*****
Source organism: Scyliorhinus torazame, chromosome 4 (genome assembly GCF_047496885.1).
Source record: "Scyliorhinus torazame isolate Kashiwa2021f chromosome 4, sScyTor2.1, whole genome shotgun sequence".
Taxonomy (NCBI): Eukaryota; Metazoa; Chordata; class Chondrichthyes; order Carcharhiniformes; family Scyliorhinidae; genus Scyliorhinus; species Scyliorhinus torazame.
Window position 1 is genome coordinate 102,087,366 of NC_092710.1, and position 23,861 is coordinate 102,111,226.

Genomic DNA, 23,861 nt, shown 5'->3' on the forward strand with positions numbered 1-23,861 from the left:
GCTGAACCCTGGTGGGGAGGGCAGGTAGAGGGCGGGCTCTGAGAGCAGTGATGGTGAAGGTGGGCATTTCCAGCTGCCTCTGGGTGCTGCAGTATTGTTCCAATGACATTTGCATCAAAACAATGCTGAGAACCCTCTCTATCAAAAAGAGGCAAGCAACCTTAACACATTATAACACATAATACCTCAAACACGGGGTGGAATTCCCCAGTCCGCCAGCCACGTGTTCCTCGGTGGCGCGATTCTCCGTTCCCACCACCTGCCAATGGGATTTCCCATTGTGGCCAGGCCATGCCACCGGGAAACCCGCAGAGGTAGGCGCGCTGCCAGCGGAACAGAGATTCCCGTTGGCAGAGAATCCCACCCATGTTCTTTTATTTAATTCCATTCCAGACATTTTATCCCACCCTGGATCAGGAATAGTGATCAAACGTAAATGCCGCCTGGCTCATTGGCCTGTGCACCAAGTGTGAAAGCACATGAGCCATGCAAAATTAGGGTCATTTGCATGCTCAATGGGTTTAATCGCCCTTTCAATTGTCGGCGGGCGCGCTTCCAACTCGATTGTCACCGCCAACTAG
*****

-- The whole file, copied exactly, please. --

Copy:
Source organism: Scyliorhinus torazame, chromosome 4 (genome assembly GCF_047496885.1).
Source record: "Scyliorhinus torazame isolate Kashiwa2021f chromosome 4, sScyTor2.1, whole genome shotgun sequence".
Taxonomy (NCBI): Eukaryota; Metazoa; Chordata; class Chondrichthyes; order Carcharhiniformes; family Scyliorhinidae; genus Scyliorhinus; species Scyliorhinus torazame.
Window position 1 is genome coordinate 102,087,366 of NC_092710.1, and position 23,861 is coordinate 102,111,226.

Genomic DNA, 23,861 nt, shown 5'->3' on the forward strand with positions numbered 1-23,861 from the left:
GCTGAACCCTGGTGGGGAGGGCAGGTAGAGGGCGGGCTCTGAGAGCAGTGATGGTGAAGGTGGGCATTTCCAGCTGCCTCTGGGTGCTGCAGTATTGTTCCAATGACATTTGCATCAAAACAATGCTGAGAACCCTCTCTATCAAAAAGAGGCAAGCAACCTTAACACATTATAACACATAATACCTCAAACACGGGGTGGAATTCCCCAGTCCGCCAGCCACGTGTTCCTCGGTGGCGCGATTCTCCGTTCCCACCACCTGCCAATGGGATTTCCCATTGTGGCCAGGCCATGCCACCGGGAAACCCGCAGAGGTAGGCGCGCTGCCAGCGGAACAGAGATTCCCGTTGGCAGAGAATCCCACCCATGTTCTTTTATTTAATTCCATTCCAGACATTTTATCCCACCCTGGATCAGGAATAGTGATCAAACGTAAATGCCGCCTGGCTCATTGGCCTGTGCACCAAGTGTGAAAGCACATGAGCCATGCAAAATTAGGGTCATTTGCATGCTCAATGGGTTTAATCGCCCTTTCAATTGTCGGCGGGCGCGCTTCCAACTCGATTGTCACCGCCAACTAG